So, 1976 fucked off, and in came '77 and one hell of a year was in store. At the arse-end of January, The Clash signed to CBS Records for 100 grand, releasing their first single "White Riot" in March. This white hot slice of vinyl was a stunning declaration of intent and I knew at once that all the hype was justified. Bring on the album!
Punk spawned many great albums and singles, and a whole cartload of stunning debut LP's. "The Scream", "Crossing The Red Sea", "Another Music In A Different Kitchen", "Never Mind The Bollocks", "Cut", "Real Life".... the list goes on, but "The Clash" really was something and still is. The kind of album you play loud with the bedroom window wide open, so the music goes out into the streets where it belongs. This is still a record that stands up, even more so when you consider the mediocrity of today's music scene and the utter shit perpetrated by our current government and those who have gone before.


8th April 1977 was a red letter day when the album hit the racks of my local record store, and I could not wait to get the album back home and slam it on the turntable. Right from the opening track about brothel keeper "Janie Jones", the album simply never lets up, with furious guitar, some juggernaut drumming and venomous lyrics spat out with the contempt we all felt for the wankers who sought to control our lives. Economics, class, rubber johnnies ("Protex Blue"), race, the hopelessness of unemployment and an inspired reaction to a critic who had labelled The Clash a 'garage band'... great lyrics that were soon memorised for the gigs that were to come when we were all singalongaclash down at the front. For me, one of the finest songs in this stunning album is Junior Murvin's "Police And Thieves", recorded to boost the running time of the album, and destined to be a live standard which introduced many of us to Reggae.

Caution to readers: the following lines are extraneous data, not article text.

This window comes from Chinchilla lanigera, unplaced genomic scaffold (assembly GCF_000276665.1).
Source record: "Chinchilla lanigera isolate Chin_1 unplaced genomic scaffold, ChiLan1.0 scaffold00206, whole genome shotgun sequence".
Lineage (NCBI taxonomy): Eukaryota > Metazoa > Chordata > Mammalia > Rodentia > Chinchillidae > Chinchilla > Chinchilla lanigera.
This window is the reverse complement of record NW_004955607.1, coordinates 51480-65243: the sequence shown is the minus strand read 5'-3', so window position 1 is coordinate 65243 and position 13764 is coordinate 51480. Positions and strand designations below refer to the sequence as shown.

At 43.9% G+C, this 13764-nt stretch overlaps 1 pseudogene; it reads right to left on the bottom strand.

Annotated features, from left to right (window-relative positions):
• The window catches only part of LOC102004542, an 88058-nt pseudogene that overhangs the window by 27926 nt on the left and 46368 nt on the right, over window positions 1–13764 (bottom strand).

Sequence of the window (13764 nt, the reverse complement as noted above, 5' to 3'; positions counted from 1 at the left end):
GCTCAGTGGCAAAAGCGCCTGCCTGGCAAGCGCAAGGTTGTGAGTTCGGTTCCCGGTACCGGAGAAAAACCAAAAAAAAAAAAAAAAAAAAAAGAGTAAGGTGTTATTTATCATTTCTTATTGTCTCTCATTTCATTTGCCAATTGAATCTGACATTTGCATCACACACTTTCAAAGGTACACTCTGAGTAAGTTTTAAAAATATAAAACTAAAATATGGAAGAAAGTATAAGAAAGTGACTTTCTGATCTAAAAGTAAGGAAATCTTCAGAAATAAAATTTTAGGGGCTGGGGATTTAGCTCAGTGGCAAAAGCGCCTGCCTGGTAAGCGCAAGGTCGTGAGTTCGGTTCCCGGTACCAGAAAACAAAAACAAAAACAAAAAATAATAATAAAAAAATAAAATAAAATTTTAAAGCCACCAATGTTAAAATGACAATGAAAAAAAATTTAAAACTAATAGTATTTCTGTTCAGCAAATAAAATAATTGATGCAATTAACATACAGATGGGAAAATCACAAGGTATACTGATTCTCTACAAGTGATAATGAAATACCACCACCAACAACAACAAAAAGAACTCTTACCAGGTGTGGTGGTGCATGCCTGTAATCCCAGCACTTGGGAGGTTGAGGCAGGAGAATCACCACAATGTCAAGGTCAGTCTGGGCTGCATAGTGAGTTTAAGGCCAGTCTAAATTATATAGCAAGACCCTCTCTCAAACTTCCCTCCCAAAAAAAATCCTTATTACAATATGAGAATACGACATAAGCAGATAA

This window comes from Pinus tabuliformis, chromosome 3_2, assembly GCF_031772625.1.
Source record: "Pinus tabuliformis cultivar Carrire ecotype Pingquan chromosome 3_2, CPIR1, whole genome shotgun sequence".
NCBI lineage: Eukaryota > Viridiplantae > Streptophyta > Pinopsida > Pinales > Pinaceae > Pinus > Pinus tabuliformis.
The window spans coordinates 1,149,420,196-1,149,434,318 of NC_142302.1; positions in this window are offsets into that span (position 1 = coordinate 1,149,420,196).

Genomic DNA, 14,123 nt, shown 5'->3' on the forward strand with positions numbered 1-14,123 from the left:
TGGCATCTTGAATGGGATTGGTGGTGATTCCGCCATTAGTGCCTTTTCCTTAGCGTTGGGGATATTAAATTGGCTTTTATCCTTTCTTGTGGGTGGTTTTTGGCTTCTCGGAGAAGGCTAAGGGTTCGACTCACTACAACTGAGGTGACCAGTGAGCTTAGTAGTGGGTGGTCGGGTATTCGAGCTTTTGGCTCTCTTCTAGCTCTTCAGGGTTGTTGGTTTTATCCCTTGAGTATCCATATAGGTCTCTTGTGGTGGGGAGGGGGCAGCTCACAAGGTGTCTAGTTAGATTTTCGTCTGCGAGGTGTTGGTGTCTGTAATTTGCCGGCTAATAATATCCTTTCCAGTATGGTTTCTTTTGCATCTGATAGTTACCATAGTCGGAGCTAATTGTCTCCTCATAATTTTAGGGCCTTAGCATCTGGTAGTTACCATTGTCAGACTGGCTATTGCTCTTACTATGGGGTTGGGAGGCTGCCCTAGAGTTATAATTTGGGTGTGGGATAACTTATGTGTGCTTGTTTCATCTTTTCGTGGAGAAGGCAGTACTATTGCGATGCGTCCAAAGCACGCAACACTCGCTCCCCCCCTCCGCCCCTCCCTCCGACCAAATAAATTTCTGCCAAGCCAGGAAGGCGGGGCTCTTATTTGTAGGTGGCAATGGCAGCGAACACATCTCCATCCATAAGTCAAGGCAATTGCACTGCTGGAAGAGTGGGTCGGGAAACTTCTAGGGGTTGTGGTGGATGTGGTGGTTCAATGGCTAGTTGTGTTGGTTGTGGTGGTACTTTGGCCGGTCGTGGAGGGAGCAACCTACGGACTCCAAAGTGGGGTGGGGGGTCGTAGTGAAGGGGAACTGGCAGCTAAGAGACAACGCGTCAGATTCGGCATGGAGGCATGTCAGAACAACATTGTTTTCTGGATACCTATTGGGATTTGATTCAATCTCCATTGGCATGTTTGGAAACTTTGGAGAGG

"The Clash" reached number 12 in the album charts, and should have made number one, but it served its purpose giving us music for the ages and whetting our appetites for seeing the band live. Happily, the wait for me was almost over.

Sunday, 8 December 2013

Blu-ray Review: The Long Goodbye